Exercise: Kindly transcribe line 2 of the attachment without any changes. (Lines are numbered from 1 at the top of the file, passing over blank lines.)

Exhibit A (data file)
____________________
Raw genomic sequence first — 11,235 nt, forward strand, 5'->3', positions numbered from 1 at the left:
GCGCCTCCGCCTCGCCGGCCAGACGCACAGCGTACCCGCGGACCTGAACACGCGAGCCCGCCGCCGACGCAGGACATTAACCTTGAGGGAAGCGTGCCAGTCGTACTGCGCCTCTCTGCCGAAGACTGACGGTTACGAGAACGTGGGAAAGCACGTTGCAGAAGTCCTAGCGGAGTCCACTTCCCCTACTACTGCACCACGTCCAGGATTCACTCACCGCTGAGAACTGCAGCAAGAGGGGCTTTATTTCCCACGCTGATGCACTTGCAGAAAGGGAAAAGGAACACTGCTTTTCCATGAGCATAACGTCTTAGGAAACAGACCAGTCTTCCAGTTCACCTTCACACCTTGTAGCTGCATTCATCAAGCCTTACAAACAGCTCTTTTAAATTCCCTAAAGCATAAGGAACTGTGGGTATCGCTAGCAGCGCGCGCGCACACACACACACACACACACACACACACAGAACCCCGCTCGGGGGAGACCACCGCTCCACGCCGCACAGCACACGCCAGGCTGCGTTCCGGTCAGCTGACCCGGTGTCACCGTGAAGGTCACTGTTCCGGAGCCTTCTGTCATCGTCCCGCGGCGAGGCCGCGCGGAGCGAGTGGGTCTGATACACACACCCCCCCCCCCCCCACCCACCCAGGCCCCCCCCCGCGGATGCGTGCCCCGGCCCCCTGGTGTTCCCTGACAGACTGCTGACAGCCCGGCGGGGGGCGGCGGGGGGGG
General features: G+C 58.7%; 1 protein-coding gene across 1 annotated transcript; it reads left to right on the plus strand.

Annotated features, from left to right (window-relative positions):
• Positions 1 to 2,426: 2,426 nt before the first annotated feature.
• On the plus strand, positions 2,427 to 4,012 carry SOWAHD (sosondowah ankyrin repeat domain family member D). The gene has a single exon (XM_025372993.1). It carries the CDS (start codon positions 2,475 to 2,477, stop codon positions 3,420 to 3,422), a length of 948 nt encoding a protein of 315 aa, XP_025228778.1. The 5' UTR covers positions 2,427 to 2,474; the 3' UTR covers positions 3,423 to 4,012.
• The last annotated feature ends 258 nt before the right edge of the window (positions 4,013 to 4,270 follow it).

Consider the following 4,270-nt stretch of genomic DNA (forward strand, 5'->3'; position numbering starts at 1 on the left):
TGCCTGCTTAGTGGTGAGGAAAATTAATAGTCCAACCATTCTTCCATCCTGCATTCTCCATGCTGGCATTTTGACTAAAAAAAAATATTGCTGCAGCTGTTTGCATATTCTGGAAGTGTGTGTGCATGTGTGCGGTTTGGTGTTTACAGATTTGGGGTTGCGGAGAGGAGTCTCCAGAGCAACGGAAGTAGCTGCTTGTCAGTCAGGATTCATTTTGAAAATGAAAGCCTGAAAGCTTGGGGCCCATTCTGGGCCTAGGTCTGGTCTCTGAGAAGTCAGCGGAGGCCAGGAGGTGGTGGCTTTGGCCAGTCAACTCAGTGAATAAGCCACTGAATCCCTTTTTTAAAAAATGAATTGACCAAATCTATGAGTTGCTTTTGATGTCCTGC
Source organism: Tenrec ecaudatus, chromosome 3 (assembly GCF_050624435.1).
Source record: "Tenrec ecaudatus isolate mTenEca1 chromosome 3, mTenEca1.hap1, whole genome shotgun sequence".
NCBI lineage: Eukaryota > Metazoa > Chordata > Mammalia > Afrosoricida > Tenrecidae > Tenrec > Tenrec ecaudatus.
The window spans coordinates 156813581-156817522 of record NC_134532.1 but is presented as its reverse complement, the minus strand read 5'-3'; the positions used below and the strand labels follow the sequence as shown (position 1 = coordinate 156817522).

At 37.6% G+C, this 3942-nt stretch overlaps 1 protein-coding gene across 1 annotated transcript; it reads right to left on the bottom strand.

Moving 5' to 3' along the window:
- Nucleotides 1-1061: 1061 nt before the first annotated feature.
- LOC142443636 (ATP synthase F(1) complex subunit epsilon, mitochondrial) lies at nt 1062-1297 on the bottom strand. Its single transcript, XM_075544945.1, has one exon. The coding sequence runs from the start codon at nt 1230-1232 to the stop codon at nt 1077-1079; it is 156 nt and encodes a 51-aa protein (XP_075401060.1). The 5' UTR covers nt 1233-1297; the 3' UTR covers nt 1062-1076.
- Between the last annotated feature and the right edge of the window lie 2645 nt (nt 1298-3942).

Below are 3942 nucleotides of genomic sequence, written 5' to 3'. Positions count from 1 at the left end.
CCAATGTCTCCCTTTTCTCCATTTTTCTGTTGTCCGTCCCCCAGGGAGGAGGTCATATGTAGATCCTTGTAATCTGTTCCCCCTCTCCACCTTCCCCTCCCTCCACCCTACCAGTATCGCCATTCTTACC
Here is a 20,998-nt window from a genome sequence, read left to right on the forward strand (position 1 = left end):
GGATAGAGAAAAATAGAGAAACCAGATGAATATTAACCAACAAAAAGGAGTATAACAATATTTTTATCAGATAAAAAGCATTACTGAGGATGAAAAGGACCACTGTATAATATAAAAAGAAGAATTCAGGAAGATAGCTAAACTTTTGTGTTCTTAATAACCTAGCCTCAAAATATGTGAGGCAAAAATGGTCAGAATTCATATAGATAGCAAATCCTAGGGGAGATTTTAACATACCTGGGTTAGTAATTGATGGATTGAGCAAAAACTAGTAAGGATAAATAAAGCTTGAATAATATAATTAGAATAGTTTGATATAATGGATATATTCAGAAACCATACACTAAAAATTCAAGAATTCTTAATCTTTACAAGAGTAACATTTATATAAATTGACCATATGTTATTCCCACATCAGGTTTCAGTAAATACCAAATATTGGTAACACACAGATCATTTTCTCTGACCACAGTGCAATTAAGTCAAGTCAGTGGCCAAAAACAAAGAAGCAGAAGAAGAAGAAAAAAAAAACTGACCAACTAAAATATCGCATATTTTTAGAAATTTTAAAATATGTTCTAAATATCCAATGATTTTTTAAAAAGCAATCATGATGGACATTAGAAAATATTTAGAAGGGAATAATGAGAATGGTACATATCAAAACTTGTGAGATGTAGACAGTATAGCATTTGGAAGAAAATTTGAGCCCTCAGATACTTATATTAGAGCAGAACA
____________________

GCGCCTCCGCCTCGCCGGCCAGACGCACAGCGTACCCGCGGACCTGAACACGCGAGCCCGCCGCCGACGCAGGACATTAACCTTGAGGGAAGCGTGCCAGTCGTACTGCGCCTCTCTGCCGAAGACTGACGGTTACGAGAACGTGGGAAAGCACGTTGCAGAAGTCCTAGCGGAGTCCACTTCCCCTACTACTGCACCACGTCCAGGATTCACTCACCGCTGAGAACTGCAGCAAGAGGGGCTTTATTTCCCACGCTGATGCACTTGCAGAAAGGGAAAAGGAACACTGCTTTTCCATGAGCATAACGTCTTAGGAAACAGACCAGTCTTCCAGTTCACCTTCACACCTTGTAGCTGCATTCATCAAGCCTTACAAACAGCTCTTTTAAATTCCCTAAAGCATAAGGAACTGTGGGTATCGCTAGCAGCGCGCGCGCACACACACACACACACACACACACACACAGAACCCCGCTCGGGGGAGACCACCGCTCCACGCCGCACAGCACACGCCAGGCTGCGTTCCGGTCAGCTGACCCGGTGTCACCGTGAAGGTCACTGTTCCGGAGCCTTCTGTCATCGTCCCGCGGCGAGGCCGCGCGGAGCGAGTGGGTCTGATACACACACCCCCCCCCCCCCCACCCACCCAGGCCCCCCCCCGCGGATGCGTGCCCCGGCCCCCTGGTGTTCCCTGACAGACTGCTGACAGCCCGGCGGGGGGCGGCGGGGGGGG